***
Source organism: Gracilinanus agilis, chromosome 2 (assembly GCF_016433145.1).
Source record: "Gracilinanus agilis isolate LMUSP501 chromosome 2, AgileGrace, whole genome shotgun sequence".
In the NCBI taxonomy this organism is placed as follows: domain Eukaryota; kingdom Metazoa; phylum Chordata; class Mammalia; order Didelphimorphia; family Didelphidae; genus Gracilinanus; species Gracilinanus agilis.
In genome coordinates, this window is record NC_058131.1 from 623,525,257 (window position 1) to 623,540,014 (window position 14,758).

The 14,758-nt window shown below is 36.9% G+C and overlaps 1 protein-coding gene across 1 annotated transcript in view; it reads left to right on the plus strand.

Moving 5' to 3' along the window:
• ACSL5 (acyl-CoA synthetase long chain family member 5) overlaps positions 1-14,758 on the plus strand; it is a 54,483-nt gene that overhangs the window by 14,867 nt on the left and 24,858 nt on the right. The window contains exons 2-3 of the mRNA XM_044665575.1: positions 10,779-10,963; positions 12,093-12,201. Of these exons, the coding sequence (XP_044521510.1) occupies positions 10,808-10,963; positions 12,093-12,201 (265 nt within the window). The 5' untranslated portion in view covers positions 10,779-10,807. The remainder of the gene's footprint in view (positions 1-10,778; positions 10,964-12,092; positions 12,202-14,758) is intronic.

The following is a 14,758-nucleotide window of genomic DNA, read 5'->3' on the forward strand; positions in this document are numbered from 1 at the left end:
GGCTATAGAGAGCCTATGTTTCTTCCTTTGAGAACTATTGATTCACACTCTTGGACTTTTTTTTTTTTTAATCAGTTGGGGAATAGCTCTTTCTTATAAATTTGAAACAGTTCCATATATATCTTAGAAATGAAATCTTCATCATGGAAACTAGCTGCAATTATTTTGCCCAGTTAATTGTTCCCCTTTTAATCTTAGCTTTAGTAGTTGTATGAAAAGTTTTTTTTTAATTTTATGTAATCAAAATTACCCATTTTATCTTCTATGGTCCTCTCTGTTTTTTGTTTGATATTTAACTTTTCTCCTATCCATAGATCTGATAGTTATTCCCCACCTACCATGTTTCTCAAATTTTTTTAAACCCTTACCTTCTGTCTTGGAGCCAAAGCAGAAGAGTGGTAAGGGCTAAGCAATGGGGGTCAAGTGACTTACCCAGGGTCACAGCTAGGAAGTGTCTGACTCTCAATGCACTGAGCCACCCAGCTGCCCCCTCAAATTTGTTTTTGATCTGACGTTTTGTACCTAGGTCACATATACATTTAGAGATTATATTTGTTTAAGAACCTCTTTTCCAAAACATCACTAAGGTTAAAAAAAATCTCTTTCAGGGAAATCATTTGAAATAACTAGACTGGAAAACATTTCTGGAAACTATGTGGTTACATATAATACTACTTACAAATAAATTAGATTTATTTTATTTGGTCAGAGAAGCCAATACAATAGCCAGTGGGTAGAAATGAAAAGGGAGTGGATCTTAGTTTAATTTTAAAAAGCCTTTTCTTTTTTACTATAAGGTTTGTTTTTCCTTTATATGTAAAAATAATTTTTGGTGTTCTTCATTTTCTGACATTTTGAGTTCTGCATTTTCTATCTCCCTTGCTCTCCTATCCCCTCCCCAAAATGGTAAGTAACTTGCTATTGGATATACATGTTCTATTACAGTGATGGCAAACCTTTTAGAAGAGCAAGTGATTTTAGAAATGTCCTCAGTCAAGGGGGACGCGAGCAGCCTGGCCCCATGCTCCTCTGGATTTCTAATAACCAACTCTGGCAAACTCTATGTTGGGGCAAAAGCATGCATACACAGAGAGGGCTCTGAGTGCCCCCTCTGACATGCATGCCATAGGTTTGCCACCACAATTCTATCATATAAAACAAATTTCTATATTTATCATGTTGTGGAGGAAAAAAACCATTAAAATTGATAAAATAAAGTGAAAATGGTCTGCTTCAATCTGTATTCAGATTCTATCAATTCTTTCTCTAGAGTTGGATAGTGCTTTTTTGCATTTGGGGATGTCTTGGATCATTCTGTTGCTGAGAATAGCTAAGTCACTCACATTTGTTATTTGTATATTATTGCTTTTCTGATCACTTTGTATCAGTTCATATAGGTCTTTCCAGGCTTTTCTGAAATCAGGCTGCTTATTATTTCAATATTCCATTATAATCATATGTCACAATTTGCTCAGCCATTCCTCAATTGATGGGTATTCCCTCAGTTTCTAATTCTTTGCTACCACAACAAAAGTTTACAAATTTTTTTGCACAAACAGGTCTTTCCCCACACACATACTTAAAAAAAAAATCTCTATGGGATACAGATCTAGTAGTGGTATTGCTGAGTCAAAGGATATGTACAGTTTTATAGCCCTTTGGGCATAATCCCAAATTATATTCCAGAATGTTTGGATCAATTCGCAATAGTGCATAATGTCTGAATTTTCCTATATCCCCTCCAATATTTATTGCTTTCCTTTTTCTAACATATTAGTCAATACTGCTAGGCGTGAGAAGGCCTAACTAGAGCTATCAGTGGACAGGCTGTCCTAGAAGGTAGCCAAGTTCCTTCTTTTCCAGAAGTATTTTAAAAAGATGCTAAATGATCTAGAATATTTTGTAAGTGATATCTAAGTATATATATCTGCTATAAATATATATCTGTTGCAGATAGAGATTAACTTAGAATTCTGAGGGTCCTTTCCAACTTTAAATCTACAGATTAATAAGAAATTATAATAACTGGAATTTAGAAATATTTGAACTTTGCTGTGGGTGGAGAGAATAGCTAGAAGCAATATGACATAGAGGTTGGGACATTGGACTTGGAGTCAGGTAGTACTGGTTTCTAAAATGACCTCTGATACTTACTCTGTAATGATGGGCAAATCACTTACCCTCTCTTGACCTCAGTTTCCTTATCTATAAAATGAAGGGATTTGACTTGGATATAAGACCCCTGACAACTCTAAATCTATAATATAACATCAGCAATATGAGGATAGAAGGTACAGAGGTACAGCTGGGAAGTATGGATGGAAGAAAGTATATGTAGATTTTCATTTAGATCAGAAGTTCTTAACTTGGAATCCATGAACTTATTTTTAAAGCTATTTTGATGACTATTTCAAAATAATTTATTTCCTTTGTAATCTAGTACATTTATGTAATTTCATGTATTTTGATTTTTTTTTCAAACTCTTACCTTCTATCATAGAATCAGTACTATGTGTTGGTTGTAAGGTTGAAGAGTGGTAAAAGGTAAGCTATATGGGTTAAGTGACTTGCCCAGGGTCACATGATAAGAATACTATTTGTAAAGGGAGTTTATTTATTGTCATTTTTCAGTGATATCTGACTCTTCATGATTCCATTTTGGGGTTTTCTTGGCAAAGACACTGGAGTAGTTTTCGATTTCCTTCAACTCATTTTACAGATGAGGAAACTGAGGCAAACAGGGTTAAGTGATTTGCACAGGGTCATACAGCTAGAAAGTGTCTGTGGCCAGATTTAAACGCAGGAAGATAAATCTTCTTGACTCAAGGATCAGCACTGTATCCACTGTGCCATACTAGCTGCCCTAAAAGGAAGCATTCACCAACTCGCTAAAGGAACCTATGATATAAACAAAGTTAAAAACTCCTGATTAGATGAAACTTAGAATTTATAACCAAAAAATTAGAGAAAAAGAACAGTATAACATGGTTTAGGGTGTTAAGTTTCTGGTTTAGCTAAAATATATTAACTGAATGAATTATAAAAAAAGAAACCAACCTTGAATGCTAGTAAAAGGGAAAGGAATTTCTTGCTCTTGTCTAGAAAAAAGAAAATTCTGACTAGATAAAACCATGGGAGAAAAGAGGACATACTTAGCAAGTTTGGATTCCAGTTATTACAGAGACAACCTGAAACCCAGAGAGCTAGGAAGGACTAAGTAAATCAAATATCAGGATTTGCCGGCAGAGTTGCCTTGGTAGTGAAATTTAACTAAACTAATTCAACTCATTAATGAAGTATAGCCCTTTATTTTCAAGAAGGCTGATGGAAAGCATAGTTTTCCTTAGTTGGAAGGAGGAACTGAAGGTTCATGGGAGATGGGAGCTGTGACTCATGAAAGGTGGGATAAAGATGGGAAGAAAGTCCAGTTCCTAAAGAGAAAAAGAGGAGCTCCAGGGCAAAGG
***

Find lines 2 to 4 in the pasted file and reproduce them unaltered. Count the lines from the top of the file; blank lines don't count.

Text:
Source record: "Gracilinanus agilis isolate LMUSP501 chromosome 2, AgileGrace, whole genome shotgun sequence".
In the NCBI taxonomy this organism is placed as follows: domain Eukaryota; kingdom Metazoa; phylum Chordata; class Mammalia; order Didelphimorphia; family Didelphidae; genus Gracilinanus; species Gracilinanus agilis.
In genome coordinates, this window is record NC_058131.1 from 623,525,257 (window position 1) to 623,540,014 (window position 14,758).